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Doctor who discovered Ebola warns more viruses will pose ‘threat to humanity’ after COVID-19

The doctor who discovered Ebola has warned more pandemics even deadlier than COVID-19 are coming to threaten humanity.

Professor Jean-Jacques Muyembe Tamfum was part of the research team which investigated the first known outbreak of the Ebola virus in 1976.

He now fears the world faces an unknown number of new and potentially fatal viruses emerging from Africa’s tropical rainforests.

“We are now in a world where new pathogens will come out,” he told CNN. “And that’s what constitutes a threat for humanity.”

Asked whether he believes future pandemics could be more apocalyptic than COVID-19, he chillingly replied: “Yes, yes, I think so.”

Researchers are now working to combat the threat of so-called ‘Disease X’ – a pathogen that could sweep the world as fast as Covid but with Ebola’s shocking fatality rate.

As a young researcher, Professor Muyembe took blood samples from victims of the then-unknown disease that killed nine out of 10 patients.

Those samples were sent from the Democratic Republic of the Congo (DRC) to scientists around the world who discovered a worm-shaped virus in patients’ blood later named after the river Ebola.

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It’s believed the disease – which causes vomiting and horrific internal bleed ing – first spread to humans from an animal possibly a fruit bat.

Prof Muyembe now runs the Institut National de Recherche Biomédicale in Kinshasa, capital of the DRC, and warns more zoonotic illnesses – where pathogens jump between animals and humans – are coming.

Covid-19 is a zoonotic disease which some fear jumped to humans at a wet market in Wuhan, China, at the end of last year.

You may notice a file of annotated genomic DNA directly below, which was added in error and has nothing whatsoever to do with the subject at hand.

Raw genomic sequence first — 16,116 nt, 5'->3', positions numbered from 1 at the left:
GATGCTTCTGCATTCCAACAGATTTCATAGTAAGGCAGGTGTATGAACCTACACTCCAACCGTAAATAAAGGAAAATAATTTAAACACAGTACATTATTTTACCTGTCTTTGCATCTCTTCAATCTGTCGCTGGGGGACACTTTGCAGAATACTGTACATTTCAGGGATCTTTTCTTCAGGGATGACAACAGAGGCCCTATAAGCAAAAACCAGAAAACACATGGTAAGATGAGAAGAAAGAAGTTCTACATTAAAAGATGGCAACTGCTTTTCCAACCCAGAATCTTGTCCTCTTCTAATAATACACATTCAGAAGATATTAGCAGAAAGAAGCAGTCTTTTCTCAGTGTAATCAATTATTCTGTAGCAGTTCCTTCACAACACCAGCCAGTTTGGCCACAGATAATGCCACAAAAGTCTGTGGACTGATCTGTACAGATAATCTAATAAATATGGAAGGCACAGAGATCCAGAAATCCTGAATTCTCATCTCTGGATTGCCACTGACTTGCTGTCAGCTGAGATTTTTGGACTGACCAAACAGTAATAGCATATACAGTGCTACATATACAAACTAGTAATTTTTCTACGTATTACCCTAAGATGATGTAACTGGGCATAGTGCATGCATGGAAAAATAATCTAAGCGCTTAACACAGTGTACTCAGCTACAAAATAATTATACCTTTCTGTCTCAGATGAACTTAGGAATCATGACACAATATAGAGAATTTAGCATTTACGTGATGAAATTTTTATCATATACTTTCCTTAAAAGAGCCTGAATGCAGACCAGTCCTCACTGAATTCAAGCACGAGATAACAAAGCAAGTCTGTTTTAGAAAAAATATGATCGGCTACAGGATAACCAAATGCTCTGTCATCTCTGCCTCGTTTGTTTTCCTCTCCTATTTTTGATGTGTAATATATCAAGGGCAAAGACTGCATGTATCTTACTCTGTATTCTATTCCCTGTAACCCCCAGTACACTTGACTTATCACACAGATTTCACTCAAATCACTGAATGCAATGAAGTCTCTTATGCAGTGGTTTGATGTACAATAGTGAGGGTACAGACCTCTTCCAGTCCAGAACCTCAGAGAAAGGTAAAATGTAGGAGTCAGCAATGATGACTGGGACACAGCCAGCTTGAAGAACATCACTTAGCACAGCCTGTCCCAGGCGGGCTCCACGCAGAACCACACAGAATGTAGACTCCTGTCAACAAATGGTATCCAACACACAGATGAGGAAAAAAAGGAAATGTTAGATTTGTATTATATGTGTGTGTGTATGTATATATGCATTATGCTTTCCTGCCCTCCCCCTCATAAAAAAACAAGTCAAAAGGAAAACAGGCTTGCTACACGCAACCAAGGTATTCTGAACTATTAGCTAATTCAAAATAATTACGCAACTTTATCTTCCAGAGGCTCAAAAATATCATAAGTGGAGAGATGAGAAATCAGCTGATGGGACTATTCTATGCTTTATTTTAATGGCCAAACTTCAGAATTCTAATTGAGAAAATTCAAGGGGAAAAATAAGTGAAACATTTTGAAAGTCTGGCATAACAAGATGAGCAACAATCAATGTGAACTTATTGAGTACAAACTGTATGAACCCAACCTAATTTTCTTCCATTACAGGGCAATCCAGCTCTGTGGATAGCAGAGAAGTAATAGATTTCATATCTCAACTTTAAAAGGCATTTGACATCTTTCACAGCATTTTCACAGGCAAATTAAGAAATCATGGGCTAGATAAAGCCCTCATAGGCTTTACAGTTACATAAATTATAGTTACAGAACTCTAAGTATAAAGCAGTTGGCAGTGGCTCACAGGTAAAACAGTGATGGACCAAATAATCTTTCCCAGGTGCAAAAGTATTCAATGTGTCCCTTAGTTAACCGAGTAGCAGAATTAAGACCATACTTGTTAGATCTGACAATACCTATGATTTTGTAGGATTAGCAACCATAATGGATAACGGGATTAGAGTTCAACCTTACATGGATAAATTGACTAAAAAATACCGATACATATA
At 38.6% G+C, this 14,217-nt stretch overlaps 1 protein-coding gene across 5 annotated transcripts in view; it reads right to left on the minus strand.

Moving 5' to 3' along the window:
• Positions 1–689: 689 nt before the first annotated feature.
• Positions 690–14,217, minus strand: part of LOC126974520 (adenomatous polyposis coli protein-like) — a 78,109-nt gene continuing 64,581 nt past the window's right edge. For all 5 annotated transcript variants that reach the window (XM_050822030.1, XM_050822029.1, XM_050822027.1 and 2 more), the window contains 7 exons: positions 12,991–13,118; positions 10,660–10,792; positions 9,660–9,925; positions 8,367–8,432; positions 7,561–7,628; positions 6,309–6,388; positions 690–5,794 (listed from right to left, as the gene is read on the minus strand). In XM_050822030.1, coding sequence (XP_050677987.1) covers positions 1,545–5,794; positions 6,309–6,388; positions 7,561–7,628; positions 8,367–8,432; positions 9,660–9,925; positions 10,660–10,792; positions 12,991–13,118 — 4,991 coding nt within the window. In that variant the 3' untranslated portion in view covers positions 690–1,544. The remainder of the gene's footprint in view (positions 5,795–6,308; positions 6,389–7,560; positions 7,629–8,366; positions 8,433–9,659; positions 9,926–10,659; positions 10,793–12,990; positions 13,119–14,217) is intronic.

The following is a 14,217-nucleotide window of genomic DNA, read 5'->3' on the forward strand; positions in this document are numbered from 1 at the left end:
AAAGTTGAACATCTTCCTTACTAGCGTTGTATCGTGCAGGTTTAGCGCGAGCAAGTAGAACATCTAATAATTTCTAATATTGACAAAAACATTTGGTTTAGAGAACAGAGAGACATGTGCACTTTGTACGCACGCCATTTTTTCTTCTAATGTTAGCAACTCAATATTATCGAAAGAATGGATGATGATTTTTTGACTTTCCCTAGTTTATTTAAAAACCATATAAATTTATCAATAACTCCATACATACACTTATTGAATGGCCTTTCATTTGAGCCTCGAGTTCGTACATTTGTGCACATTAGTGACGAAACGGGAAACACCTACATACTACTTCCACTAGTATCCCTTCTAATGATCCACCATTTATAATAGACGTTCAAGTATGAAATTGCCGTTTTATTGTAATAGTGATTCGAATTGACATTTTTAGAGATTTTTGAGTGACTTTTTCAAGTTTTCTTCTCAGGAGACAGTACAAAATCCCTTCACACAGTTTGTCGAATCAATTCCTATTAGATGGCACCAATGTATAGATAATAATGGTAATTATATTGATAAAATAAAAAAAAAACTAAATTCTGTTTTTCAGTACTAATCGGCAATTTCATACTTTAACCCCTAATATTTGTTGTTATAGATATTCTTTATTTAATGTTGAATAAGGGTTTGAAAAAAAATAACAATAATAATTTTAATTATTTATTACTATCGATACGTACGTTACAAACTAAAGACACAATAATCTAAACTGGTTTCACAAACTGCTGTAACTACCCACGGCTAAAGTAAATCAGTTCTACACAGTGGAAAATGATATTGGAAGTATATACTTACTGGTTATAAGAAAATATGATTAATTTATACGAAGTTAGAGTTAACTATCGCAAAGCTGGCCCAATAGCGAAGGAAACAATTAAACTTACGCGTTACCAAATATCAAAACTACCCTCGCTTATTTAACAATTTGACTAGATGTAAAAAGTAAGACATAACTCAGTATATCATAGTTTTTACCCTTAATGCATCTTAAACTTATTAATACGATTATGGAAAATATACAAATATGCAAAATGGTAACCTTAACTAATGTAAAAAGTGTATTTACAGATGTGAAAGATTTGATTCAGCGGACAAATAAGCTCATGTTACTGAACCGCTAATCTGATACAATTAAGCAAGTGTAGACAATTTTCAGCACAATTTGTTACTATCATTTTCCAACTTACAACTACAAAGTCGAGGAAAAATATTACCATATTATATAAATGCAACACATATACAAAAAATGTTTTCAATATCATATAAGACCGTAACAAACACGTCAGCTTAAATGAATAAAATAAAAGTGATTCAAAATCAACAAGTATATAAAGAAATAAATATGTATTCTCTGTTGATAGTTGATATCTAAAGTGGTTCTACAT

Prof Muyembe believes the humans rapidly encroaching into the wild hugely increases the risk of new pandemics.

“If you go in the forest… you will change the ecology, and insects and rats will leave this place and come to the villages… so this is the transmission of the virus, of the new pathogens,” he said.

One of the Congo’s main exports is “bushmeat” from crocodiles, chimps and other exotic animals which are slaughtered and sold in street markets.

Any of these animals could be harbouring a dangerous new virus just waiting to cross over to humans, fear experts.

Only 15 years ago it was widely thought tropical foreststeeming with exotic wildlife threatened humans by harbouring the viruses and pathogens that lead to new diseases in humans like Ebola and dengue.

But researchers now believe that it is actually humanity’s destruction of biodiversity that creates the conditions for new viruses and diseases such as COVID-19 to flourish.

Yvette Adaniya, an Ebola survivor, visits and pays her respects to the grave of her husband at a specially designated site for burials of Ebola victims, to the North of Beni, North Kivu, Democratic Republic of Congo.
Yvette Adaniya, an Ebola survivor, visits and pays her respects to the grave of her husband at a specially designated site for burials of Ebola victims, to the North of Beni, North Kivu, Democratic Republic of Congo.
EPA

“We invade tropical forests and other wild landscapes, which harbour so many species of animals and plants – and within those creatures, so many unknown viruses,” David Quammen, author of Spillover: Animal Infections and the Next Pandemic, wrote in the New York Times.

“We cut the trees; we kill the animals or cage them and send them to markets. We disrupt ecosystems, and we shake viruses loose from their natural hosts. When that happens, they need a new host. Often, we are it.”

The Ebola virus disease – previously called Ebola haemorrhagic fever – is a viral infection that occurs in humans and primates.

The virus – which has killed tens of thousands in Africa – is part of the Filoviridae family, which also includes Marburg virus.

To date, scientists have identified five strains of Ebola – four of which are known to cause disease in humans.

The natural reservoir – or host of the virus – is thought to be the fruit bat.

Non-human primates are a secondary host, and like humans develop fatal symptoms, so are unlikely to be the reservoir.

The Ebola virus was first identified by a team of scientists in what was then called Zaire, now known as Democratic Republic of the Congo, in 1976.

Infection has been recorded in humans through contact with infected chimpanzees, gorillas, fruit bats, monkeys, forest antelope and porcupines.

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